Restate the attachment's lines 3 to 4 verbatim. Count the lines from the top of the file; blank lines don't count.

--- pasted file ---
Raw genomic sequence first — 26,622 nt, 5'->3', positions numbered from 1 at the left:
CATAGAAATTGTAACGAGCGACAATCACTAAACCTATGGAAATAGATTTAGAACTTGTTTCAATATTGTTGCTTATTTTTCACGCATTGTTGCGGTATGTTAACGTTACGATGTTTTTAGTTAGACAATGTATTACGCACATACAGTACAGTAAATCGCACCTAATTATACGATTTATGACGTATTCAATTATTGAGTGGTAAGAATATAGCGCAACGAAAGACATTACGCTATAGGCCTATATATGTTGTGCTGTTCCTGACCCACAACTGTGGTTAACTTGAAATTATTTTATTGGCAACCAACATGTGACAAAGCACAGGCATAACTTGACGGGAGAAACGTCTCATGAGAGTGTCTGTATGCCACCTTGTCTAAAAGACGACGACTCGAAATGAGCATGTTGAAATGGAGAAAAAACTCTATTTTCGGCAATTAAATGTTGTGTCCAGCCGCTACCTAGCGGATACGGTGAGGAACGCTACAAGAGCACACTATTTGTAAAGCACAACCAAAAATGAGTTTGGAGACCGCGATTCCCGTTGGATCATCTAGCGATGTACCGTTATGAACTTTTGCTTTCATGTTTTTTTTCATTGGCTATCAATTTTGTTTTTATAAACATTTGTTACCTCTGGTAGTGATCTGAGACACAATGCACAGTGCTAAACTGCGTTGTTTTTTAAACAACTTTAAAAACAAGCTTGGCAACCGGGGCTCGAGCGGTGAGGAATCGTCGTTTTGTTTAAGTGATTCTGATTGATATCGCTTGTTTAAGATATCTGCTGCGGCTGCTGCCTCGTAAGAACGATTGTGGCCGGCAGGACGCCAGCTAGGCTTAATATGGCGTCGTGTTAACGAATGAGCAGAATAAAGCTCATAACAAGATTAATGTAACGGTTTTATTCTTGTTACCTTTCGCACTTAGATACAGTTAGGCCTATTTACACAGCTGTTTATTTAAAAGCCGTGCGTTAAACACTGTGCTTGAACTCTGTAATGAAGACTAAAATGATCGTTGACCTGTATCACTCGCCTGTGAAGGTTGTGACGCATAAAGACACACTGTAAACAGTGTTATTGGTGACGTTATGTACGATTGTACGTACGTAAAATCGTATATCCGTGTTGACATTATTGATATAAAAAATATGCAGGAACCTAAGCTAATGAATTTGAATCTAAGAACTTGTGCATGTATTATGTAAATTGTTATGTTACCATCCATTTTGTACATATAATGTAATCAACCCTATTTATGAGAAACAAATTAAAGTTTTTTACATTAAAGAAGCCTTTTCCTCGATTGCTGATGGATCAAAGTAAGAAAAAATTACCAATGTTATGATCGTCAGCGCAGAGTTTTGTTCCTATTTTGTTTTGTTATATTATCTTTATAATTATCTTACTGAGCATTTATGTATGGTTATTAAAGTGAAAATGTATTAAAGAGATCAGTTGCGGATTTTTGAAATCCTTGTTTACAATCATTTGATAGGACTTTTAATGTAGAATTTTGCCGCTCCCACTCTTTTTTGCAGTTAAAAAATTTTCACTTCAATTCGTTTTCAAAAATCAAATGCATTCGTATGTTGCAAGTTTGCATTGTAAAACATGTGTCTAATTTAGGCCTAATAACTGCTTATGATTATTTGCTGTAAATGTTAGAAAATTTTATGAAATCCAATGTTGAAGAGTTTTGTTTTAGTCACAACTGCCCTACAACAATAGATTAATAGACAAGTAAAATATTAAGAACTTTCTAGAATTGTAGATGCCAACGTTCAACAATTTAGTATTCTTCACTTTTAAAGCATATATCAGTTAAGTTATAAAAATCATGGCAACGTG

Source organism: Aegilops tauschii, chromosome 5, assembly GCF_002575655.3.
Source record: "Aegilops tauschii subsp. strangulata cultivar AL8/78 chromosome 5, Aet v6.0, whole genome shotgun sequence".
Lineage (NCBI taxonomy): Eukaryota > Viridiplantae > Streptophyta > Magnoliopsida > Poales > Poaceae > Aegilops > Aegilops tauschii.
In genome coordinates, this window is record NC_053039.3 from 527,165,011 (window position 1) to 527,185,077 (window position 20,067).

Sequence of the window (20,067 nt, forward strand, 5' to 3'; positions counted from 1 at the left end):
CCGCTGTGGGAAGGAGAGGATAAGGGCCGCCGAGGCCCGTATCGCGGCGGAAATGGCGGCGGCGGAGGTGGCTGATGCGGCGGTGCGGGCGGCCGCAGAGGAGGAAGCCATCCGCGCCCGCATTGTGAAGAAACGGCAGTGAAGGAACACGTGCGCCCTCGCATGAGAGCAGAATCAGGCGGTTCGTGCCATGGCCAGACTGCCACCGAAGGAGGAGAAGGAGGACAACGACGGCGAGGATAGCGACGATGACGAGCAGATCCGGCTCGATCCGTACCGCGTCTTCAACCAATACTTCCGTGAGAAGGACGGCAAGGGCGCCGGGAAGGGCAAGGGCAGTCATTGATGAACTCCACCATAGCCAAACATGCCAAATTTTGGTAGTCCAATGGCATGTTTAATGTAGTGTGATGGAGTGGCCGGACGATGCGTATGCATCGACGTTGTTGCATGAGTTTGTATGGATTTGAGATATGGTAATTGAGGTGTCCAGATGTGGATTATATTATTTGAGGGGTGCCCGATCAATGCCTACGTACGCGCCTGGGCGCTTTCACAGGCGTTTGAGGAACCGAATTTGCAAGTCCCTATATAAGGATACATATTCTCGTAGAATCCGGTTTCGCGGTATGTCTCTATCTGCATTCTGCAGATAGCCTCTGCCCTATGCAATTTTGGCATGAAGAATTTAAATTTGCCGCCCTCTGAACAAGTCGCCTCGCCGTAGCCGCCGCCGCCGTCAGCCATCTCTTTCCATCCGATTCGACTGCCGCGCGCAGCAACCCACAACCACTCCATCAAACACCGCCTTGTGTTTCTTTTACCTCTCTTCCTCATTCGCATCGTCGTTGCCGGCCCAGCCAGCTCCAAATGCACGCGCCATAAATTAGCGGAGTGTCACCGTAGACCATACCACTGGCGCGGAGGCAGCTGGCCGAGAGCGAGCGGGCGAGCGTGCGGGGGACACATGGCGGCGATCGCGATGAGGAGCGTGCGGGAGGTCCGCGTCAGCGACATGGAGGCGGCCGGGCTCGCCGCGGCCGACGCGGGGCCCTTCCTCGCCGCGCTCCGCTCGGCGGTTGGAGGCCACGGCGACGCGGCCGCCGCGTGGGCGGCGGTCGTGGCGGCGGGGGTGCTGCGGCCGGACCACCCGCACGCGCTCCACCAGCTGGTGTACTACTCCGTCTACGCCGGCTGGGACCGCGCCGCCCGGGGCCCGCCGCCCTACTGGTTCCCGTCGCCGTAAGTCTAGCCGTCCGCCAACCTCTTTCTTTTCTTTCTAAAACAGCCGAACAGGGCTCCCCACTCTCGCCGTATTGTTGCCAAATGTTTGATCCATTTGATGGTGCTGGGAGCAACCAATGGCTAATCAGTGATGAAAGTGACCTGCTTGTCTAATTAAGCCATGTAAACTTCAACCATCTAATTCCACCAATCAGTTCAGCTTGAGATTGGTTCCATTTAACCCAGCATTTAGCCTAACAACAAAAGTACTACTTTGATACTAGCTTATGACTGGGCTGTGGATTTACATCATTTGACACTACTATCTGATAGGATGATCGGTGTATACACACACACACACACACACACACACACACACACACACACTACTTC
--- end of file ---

Source organism: Aegilops tauschii, chromosome 5, assembly GCF_002575655.3.
Source record: "Aegilops tauschii subsp. strangulata cultivar AL8/78 chromosome 5, Aet v6.0, whole genome shotgun sequence".